BEVERLY HILLS — This isn’t a story about a retailer that’s succumbed to a challenging business environment or digital disruptors.
Beverly Hills men’s retailer Carroll & Co. — frequented by Hollywood celebrities such as Frank Sinatra, Cary Grant, Gene Kelly, Jimmy Stewart and Jack Lemmon — is in the midst of a store-closing sale after nearly 70 years as the founder’s son looks to relocate and reinvent the business.
John Carroll, whose father Richard Carroll started the business in 1949, has his work cut out for him overseeing the store closing sale. But once that task is wrapped, he will reenter the men’s made-to-measure business — a segment of Carroll & Co. that has taken off in recent years. About 400 square feet of the store’s 8,000-square-foot footprint is dedicated to made-to-measure and so much of its business is done there, Carroll said.
“We do so much of our business out of that small space with our plethora of loyal custom clothing customers that, for me to transition our business and be able to continue to service those people who have been so loyal over the years, makes all the sense in the world,” he said. “We do more custom business than we do off-the-rack today. It makes buying clothing fun and interesting. Men traditionally don’t like to shop. That’s just sort of in our DNA, but they do like to get something personal that’s made expressly for them. Obviously, we’re not the only ones that do it, but with the growth in men’s clothing today, I think it would be silly for us to just turn away and not continue to grow that.”
The specifics of the next chapter haven’t been hammered out with Carroll fully immersed on winding down the current business. But he said the goal is to have the new store located somewhere near the existing location.
The Carroll family owns the building the current store is in and after years of people making offers to lease or buy the property, a lease offer came that they couldn’t turn down. Carroll was unable to say who the new tenant is, citing the pending deal.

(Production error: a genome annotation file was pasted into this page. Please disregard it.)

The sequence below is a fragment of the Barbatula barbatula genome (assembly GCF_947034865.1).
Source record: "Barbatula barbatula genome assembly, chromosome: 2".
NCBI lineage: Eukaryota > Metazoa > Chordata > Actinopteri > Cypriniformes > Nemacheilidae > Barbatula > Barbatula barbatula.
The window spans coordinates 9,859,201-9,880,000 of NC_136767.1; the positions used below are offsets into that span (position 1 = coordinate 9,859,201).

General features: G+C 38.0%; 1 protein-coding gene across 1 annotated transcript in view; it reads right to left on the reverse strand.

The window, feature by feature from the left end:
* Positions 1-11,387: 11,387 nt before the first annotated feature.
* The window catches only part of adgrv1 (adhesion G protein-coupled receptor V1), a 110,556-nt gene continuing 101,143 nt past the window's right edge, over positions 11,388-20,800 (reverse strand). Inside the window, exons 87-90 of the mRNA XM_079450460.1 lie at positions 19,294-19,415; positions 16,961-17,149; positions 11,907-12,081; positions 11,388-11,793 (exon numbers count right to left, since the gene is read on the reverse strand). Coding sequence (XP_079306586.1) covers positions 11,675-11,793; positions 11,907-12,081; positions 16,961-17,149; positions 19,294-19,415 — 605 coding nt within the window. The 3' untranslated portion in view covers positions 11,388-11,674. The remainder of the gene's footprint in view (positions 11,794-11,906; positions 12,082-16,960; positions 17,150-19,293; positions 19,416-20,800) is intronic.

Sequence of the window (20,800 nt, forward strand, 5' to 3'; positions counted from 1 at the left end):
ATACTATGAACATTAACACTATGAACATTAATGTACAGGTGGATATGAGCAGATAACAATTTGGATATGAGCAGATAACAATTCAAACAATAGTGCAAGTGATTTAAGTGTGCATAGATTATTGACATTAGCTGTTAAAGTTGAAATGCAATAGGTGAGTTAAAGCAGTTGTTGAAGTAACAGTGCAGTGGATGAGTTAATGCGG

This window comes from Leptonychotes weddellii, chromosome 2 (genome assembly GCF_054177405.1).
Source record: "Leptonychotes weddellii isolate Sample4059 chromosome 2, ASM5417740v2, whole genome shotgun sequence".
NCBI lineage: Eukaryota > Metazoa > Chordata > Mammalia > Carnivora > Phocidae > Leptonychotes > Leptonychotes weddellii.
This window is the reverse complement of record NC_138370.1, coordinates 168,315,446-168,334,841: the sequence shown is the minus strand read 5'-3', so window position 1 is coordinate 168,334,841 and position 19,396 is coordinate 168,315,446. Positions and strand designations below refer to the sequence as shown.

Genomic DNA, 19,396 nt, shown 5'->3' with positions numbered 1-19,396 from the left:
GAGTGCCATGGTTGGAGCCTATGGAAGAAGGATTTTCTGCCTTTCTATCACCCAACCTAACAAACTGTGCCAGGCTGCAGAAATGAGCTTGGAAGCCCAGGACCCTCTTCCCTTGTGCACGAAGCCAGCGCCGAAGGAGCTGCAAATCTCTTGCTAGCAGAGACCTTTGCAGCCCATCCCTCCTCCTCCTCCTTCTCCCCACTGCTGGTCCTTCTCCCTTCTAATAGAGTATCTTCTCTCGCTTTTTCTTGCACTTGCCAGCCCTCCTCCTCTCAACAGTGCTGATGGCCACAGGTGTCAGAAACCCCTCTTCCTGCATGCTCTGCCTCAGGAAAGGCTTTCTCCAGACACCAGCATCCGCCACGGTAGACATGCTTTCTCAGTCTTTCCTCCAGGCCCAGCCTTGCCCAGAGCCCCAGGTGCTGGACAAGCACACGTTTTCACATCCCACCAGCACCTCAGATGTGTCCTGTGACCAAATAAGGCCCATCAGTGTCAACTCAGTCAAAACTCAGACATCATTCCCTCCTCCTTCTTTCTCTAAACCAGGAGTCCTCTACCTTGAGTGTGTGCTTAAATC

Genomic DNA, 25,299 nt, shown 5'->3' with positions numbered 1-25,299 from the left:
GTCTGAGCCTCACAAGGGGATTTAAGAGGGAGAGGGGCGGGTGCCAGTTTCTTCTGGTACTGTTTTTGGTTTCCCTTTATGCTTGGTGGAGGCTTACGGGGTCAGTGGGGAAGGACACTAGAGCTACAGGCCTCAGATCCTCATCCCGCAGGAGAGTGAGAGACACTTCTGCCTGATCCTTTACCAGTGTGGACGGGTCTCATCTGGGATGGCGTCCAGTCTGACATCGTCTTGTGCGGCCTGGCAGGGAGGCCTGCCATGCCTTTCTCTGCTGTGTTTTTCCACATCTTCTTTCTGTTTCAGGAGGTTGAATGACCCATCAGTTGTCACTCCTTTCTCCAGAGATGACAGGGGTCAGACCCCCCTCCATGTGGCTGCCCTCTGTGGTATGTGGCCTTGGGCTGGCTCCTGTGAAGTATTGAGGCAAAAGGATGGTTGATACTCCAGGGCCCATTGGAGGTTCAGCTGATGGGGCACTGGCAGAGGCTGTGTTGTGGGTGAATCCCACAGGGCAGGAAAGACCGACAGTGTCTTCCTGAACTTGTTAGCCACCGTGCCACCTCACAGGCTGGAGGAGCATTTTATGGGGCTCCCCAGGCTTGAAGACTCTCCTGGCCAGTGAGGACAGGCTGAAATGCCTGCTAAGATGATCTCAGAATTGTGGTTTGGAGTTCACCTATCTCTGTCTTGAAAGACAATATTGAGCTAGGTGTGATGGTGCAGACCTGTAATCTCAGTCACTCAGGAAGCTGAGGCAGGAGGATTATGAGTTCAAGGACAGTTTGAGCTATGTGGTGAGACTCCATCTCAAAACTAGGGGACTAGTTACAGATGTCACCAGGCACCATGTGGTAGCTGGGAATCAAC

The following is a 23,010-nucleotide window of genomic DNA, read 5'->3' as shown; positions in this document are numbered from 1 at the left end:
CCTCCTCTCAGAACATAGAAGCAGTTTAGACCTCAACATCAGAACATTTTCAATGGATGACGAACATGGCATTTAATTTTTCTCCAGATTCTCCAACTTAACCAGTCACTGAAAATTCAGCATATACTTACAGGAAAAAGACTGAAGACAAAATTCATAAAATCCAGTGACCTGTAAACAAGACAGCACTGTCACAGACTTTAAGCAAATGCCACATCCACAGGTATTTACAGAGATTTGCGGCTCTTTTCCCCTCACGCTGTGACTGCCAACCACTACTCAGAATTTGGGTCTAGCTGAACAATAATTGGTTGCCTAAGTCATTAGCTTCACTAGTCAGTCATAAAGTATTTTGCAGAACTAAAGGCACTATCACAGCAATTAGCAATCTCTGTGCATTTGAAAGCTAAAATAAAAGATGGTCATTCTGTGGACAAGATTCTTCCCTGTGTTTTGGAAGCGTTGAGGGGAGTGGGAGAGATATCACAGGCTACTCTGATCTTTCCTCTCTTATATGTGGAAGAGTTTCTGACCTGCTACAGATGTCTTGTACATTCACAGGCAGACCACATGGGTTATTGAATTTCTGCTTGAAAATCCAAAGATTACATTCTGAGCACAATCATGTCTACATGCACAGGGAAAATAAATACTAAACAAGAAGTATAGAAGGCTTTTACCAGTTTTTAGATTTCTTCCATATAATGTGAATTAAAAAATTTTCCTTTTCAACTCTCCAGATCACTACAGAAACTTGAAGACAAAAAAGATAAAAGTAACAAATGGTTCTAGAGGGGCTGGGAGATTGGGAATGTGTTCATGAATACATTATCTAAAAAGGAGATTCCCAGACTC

Richard Carroll, a Warner Brothers Studio publicist, originally opened his doors at the corner of Rodeo Drive and Santa Monica Boulevard before moving 23 years ago to a space on Canon Drive.
Plenty’s changed over the years.
“I’ve been involved since I was about 11,” John said. “I’d come in after school or I’d come in on Saturdays and ticket shirts or clean the stock room. If somebody said to me 40 years ago ‘What is your competition?’ I would say ‘This store down the street is competition and that store down the street is competition.’ In those days, there was probably five or six nice quality, independent men’s stores in Beverly Hills. But when someone asks you that question today, it’s sort of like where do you begin? Not that there’s a lot of specialty stores around, but it seems like every designer has opened a store. The department stores all now have very substantial men’s collections. In addition, you have a lot of direct sellers and then you add Amazon and all the different catalog companies. It’s the term global village. The world has become much smaller.”
Still, even with competition coming from all points along the spectrum, some things don’t change. In many ways, the business has insulated itself from new entrants into the men’s space aided by loyal customers.
Even in the case of technological advancements and gadgetry, the digital world ultimately doesn’t supplant customer service or quality.
“When you talk about technology in the making of a man’s suit, there have been advances with machine-made garments for sure, but when you’re talking about garments that have been hand-worked and are cut individually, there’s not a lot of technology that can affect that,” Carroll said. “There’s avatars and QR codes and I’m a big fan of that technology when it comes to presenting the garment, but when the garment comes in and you put it on, the handwork is going to show through immediately over any advance in technology.”
One arena where technology will likely bear greater weight is in continuing the company’s dialogue with younger generations of shoppers. It’s something Carroll is mindful of and will consider once the new endeavor is off the ground.
“An older gentlemen, for the most part, has always looked at a swatch and picked a suit and he’s been happy,” Carroll said. “These younger guys, who are more tech savvy, they do research online and know brands and labels. You can pull up today [online] what the suit is going to look like. That’s all wonderful and I think the younger generation responds more to that today.”
For now, Carroll is focused on buttoning up his father’s business on Canon Drive, where Carroll & Co. is expected to remain open at least through January.
“It’s a very humbling situation for us to hear from so many customers who have shopped with us, some over 50, 60 years now,” Carroll said. “And to hear how much Carroll & Co. has meant to them and meant to their family. I’ve always known that our store has meant something to people, but how many people really warms my heart. It’s 70 years. A lot has happened in 70 years.”